China is investing massive amounts of money, energy and prestige in creating a new impression of herself, internally as well as to the rest of the world. CCTV International tries to challenge al-Jazeera, BBC and CNN on global news coverage. The good old communist propaganda mill is developing into a sophisticated narrative through an almost unlimited variety of outlets, be it museums, history books, cinema, sports, business or – in particular – media. The state recently invested 45 billion yuan in the flagship media. What is China trying to get across? What are we meant to make of it all?
Conversation with professor Zhao Yuezhi, October 2011
According to Zhao Yuezhi, professor of the political economy of global communication at Simon Fraser University in British Columbia in Canada and China’s University of Communication in Beijing as well as senior associate fellow at the Nordic Institute for Asian Studies in Copenhagen, China is grappling with how to fit a historical empire into a modern nation state, and how to reconcile inherent contradictions between a revolutionary state and a modern constitutional state. This translates into a redefinition of China, internally as well as externally – or at least an extremely ambitious attempt at this redefinition.
Zhao: China is making an effort to improve its international image. And since the early 2000s, and especially since 2008 Olympics in Beijing, the Chinese state has realised the huge gap between what the Chinese state itself thinks and the international image it believes it deserves, and how the world – especially the Western world – perceives and understands China.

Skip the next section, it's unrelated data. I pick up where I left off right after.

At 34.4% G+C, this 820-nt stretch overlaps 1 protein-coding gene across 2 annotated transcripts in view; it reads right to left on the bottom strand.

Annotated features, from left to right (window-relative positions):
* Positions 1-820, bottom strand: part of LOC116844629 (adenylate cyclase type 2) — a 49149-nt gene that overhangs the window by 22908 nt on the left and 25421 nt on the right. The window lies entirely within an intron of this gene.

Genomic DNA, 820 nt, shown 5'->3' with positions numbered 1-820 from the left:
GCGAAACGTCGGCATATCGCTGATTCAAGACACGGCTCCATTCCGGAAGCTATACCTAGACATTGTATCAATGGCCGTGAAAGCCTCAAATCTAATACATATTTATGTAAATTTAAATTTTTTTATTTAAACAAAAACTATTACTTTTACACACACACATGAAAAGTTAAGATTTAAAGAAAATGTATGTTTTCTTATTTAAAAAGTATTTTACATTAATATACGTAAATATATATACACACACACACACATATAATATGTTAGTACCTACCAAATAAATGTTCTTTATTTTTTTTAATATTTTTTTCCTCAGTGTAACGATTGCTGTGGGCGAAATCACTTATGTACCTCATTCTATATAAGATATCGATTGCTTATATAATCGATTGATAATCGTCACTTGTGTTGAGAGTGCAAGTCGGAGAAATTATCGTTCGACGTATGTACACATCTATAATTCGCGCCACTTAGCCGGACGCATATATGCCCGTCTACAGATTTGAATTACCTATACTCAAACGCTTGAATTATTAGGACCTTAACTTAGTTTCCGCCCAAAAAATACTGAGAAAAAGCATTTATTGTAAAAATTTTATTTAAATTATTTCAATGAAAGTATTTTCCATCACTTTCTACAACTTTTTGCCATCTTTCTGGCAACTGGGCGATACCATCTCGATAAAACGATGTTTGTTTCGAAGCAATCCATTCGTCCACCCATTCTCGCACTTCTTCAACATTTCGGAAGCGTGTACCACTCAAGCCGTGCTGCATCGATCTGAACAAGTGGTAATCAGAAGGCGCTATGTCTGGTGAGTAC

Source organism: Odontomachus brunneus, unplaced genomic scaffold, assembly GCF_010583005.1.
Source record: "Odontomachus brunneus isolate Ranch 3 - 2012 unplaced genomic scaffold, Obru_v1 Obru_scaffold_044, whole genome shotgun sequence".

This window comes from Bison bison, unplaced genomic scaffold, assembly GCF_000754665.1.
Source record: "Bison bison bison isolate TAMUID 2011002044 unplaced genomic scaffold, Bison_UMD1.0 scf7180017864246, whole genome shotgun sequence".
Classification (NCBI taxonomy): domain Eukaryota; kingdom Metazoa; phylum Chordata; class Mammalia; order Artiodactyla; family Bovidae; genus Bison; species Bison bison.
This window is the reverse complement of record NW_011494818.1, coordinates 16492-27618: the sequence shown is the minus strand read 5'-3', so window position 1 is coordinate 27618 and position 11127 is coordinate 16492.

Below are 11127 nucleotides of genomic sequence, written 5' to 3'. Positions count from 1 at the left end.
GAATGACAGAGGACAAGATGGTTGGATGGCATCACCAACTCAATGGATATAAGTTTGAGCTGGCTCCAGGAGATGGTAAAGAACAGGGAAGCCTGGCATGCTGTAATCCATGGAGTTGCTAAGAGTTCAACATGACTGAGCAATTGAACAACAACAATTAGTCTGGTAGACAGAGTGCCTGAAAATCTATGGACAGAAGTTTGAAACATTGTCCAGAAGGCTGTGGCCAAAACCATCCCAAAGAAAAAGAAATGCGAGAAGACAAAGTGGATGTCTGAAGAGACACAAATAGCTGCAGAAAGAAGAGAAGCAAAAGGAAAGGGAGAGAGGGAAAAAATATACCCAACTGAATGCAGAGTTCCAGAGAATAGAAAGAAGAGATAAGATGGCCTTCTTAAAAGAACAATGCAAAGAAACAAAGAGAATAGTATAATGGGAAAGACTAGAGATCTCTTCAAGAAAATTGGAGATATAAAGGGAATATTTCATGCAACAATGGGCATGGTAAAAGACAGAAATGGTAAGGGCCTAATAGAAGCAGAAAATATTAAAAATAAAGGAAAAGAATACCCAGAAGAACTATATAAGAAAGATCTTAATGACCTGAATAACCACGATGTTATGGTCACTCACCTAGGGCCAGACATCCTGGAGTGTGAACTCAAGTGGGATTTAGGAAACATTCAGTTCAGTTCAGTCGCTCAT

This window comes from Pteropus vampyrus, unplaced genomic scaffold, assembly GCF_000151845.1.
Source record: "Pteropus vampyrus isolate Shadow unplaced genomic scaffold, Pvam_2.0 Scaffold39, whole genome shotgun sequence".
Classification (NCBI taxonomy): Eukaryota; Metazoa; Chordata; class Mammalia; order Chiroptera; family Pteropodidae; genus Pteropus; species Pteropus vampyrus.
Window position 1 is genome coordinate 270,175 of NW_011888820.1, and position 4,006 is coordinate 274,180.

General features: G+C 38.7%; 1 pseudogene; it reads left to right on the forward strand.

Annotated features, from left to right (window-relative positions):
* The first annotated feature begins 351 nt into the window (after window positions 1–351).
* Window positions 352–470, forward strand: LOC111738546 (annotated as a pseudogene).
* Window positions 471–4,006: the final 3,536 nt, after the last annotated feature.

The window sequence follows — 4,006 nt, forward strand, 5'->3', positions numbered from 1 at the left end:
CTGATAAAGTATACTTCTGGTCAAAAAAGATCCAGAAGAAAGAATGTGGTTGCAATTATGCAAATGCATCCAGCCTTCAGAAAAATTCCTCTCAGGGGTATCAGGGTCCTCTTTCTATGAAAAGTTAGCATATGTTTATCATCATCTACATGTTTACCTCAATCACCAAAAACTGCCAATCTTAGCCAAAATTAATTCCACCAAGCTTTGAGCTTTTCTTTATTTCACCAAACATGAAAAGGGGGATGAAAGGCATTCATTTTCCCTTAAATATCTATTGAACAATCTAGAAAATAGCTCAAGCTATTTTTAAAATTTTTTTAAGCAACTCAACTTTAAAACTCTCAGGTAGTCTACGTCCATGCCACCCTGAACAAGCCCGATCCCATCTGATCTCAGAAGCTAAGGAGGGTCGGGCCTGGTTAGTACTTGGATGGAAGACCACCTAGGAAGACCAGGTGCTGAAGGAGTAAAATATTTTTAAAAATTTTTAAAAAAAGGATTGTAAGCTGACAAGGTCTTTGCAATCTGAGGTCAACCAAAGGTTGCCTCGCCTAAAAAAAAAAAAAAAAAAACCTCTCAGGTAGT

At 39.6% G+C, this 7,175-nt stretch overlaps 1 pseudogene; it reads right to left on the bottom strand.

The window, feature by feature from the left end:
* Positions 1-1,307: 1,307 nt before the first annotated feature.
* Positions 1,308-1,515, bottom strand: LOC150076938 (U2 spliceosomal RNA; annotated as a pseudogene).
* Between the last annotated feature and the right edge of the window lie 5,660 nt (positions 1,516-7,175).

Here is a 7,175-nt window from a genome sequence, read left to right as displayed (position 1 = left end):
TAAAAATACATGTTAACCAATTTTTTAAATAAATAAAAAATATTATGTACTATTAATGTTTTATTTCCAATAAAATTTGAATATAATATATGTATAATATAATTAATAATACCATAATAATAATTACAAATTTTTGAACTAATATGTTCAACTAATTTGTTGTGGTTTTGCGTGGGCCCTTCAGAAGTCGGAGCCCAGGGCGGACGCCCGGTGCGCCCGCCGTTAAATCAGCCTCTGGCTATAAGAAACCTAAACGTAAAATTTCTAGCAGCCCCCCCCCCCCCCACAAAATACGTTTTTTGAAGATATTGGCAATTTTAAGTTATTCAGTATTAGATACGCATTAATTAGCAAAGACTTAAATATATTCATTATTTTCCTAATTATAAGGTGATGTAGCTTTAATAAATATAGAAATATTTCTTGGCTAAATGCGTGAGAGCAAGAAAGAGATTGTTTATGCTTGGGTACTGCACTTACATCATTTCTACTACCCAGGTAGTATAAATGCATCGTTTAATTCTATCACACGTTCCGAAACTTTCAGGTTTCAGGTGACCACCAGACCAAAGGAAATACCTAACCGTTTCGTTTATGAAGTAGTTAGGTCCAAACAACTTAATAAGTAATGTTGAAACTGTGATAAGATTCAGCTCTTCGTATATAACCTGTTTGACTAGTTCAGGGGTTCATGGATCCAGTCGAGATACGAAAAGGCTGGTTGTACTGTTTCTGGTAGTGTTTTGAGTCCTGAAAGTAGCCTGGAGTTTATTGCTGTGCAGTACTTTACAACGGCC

I think the West’s protest against the Olympic torch relay in 2008 crystallised for the Chinese leadership this huge gap in understanding. So since then, the Chinese state has made a huge effort to boost its international image. And some of these measures include investment in state owned media for them to improve their international coverage, establishing of Confucius Institutes, Chinese classrooms all over the world, and just general effort to improve its international image.
Some of the most elaborate examples include mounting the big screen on Times Square in New York to coincide with Hu Jintao’s visit to the US last year (2010), and the massive extension of CCTV’s international coverage – China’s national TV monopoly, and also Radio International’s in many foreign languages; all sorts of efforts like that.
MH: I watch, I feel informed – by what they are not telling me and how they’re not telling it, rather than what they actually chose to tell.
Zhao: Yeah, that’s a huge challenge, because CCTV is under the straitjacket of a lot of things; because CCTV is a party-state mouthpiece its very difficult for them to say anything critical – not only on domestic situations or domestic policies; it’s even very difficult for them to be critical and independent in the coverage of normal international affairs.